|Hoffmann-Richter et al. 2012 ||Psychiatric, general||Indirect: Preconditions of an evaluation of work capacity are medical information and knowledge of a claimant´s tasks.||Indirect recommendation of Mini-ICF-APP  as tool to increase transparency. Descriptions (no explicit recommendations) of several other instruments: Health assessment questionnaire , Neck disability Index , Performance Assessment and Capacity Testing , Functional Capacity Evaluation , Pain Disability Index .
Caveat mentioned: Most instruments have not been validated in evaluation of work capacity
|Riemer-Kafka 2012 ||General||Explicitly required: Work capacity depends on work requirements; Each workplace has different work requirements; Any statement about work capacity requires a description of the related workplace.||Future prospect in appendix: Instruments based on the international classification of functioning, e.g. Mini-ICF-APP ||Recommended|
|Swiss Society of Insurance Medicine 2012 ||General||Not mentioned||Not mentioned||Recommended|
|Oliveri et al. 2006 ||General||Described as important, optional, and useful; Evaluation of work capacity is substantially based on work requirements.||Optional: Functional Capacity Evaluation  for ergonomic assessment||Recommended|
|Swiss Society of Rheumatology 2007 ||Musculoskeletal, General||Optional: workplace assessment||Optional: Functional Capacity Evaluation  for ergonomic assessment||Not mentioned|
We found that reporting on work capacity by psychiatrists is hindered by procedural (interpretation of and reporting about work capacity) and structural deficits (use of job description and quality control).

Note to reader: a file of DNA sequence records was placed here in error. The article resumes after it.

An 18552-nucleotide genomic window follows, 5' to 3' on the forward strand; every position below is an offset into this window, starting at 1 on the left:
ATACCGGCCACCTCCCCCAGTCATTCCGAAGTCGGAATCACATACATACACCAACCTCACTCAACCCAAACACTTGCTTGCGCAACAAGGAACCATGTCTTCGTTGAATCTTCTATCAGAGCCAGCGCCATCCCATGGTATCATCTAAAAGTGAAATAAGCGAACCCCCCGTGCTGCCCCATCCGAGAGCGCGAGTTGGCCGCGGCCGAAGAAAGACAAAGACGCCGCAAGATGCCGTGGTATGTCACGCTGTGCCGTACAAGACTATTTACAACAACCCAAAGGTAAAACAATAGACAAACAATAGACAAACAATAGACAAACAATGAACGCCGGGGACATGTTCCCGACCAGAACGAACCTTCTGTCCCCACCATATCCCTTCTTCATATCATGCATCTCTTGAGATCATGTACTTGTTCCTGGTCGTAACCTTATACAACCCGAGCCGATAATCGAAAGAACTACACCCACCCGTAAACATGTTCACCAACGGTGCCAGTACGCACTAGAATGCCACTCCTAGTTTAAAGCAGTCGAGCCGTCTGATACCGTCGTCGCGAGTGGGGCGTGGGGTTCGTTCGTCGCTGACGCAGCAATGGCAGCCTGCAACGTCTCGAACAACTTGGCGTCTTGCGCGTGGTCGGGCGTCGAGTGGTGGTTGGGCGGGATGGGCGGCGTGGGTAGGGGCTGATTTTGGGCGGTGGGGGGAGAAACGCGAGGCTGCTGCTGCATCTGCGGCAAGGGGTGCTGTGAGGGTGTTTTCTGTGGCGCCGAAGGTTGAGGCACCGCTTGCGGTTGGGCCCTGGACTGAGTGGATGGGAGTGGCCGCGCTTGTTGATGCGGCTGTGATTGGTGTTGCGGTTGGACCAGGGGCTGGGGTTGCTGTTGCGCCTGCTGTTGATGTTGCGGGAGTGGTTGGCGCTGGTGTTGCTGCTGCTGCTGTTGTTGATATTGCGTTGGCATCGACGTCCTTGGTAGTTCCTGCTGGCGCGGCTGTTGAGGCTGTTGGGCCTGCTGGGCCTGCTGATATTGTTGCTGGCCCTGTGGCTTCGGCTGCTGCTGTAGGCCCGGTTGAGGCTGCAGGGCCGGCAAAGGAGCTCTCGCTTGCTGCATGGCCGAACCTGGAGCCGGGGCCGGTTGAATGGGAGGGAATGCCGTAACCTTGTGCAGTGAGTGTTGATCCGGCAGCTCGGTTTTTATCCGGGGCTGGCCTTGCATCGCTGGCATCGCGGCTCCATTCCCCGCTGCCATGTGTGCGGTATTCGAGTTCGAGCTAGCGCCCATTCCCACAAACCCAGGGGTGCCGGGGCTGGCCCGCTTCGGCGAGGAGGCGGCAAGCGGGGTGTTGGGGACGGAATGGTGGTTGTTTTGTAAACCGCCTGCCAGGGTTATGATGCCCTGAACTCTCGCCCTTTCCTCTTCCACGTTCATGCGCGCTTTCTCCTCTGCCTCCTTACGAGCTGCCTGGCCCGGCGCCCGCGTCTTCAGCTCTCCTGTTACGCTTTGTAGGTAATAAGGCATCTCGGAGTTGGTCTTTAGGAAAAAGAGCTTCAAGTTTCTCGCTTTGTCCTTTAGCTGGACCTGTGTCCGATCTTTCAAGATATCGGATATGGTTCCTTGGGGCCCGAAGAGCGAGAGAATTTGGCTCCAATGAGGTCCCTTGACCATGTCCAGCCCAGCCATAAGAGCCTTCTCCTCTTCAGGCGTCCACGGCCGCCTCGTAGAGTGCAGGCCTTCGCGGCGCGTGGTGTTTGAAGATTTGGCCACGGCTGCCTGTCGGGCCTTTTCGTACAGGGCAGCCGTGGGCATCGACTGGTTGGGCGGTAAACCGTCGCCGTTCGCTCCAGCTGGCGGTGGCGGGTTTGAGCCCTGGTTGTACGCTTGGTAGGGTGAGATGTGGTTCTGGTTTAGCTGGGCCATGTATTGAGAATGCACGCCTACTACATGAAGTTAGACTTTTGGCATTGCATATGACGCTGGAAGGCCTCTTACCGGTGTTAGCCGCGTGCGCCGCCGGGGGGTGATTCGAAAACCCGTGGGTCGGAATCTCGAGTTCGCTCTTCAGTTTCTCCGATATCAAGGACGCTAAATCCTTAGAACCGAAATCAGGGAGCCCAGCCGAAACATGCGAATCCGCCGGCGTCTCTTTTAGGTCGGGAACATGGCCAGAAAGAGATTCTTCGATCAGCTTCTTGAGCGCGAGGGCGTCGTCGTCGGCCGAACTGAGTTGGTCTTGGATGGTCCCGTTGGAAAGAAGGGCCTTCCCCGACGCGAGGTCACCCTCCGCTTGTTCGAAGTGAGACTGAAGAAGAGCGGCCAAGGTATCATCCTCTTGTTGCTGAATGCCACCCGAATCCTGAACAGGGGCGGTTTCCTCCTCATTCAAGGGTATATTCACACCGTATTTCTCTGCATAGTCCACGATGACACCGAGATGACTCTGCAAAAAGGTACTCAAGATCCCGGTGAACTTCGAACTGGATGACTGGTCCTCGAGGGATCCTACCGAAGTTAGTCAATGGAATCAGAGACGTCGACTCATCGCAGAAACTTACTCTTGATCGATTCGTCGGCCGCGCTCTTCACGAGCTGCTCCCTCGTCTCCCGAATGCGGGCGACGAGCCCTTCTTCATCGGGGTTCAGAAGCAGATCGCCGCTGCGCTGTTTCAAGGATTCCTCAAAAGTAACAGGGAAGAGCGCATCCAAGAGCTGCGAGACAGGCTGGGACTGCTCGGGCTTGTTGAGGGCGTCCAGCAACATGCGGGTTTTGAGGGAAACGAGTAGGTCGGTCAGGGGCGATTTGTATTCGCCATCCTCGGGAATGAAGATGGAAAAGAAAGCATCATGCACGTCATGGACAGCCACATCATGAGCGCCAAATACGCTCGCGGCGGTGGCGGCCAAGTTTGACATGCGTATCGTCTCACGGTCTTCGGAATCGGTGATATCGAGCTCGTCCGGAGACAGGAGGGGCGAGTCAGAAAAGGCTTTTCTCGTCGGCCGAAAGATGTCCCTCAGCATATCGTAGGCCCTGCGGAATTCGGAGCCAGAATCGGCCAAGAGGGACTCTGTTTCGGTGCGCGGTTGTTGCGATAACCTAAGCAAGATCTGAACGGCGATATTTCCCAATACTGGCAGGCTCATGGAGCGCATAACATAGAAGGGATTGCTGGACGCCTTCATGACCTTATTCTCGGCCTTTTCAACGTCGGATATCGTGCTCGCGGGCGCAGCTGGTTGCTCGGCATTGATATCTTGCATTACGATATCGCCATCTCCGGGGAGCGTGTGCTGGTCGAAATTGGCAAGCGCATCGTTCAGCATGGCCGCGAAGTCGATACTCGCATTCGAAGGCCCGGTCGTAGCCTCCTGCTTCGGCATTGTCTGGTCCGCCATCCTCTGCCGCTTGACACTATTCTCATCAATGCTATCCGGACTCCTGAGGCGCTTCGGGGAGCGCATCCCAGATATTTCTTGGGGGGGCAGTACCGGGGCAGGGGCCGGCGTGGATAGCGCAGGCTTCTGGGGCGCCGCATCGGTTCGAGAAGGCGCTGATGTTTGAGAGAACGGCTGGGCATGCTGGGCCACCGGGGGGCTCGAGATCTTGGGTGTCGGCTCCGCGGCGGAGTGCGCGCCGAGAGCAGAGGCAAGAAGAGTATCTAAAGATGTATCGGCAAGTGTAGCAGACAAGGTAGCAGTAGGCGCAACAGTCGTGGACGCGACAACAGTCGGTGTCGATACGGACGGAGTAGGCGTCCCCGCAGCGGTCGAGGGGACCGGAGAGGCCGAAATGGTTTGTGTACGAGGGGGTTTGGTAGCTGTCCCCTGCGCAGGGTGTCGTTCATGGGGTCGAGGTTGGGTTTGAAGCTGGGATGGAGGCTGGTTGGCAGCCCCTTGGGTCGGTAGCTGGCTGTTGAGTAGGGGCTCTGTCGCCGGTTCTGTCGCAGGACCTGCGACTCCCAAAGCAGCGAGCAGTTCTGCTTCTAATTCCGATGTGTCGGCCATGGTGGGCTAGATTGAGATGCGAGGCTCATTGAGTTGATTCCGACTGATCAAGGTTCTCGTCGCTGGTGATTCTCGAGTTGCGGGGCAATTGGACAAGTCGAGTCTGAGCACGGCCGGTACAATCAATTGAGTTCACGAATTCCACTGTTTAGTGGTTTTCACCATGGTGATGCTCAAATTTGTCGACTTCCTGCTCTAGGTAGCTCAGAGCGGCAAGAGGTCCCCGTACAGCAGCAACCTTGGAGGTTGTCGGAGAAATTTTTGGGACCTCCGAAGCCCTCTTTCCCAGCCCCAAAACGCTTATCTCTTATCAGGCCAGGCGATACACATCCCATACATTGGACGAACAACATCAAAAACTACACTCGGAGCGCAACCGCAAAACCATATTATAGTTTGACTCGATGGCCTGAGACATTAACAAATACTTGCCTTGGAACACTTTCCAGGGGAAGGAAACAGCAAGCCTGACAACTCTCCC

Interpretation and reporting of work capacity
Guidance consistently requested experts to express a claimant’s work capacity as percentage, and indeed, 81% of psychiatrists reported work capacity exclusively as a percentage, or in combination with free text or an instrument. None of the publications reflected on the advantages and disadvantages of using this percentage, its different options of interpretation, or alternative ways to document work capacity. In our survey, where we had offered five different interpretations of percentage work capacity, the experts indicated all interpretations to be sensible and expressed a high or very high approval to each of four interpretations. The lack of a congruent understanding of percentage work capacity, a key concept in the Swiss evaluation of work capacity, seems an important source of poor transparency and variability in the decisions about work capacity.
Reporting tools can help to standardise process and content of an IME. However, instruments documenting work ability have not yet found their place in current Swiss psychiatric evaluations of work capacity. Only 13% of psychiatrists reported the regular use of an instrument, such as the Mini-ICF-APP  and / or the Global Assessment of Functioning . The low uptake by psychiatric experts seems to mirror both the lack of instruments that have been validated in the context of evaluation of work capacity  and the low importance that the professional recommendations attach to these tools. The professional guidance that referred to instruments, did so in an unassertive manner and mentioned these only as one option to report on activity and participation deficiencies [22, 23] (table 5).
Most psychiatrists found it mandatory to have an informative job description in order to relate a claimant’s deficits and remaining abilities to his or her last work. However, they rarely received this from the insurer, and if provided, its quality was regarded as insufficient. Current guidance hardly comments on the job description. Only the most recent interdisciplinary guidance  demands unambiguously that the medical experts need to know the claimant’s work requirements.
The majority of psychiatric experts follow specific education (85%), and adhere to reporting instructions from the insurers (77%) and guidelines (51%). The widespread acceptance of these measures indicates that they may be suitable for addressing the deficits that we identified in this study. Although we did not explore the content of education programmes and instructions from insurers, there may be high potential for improvement if we assume that specific instructions on reporting and use of job profiles may be equally vague as in current guidance (table 5).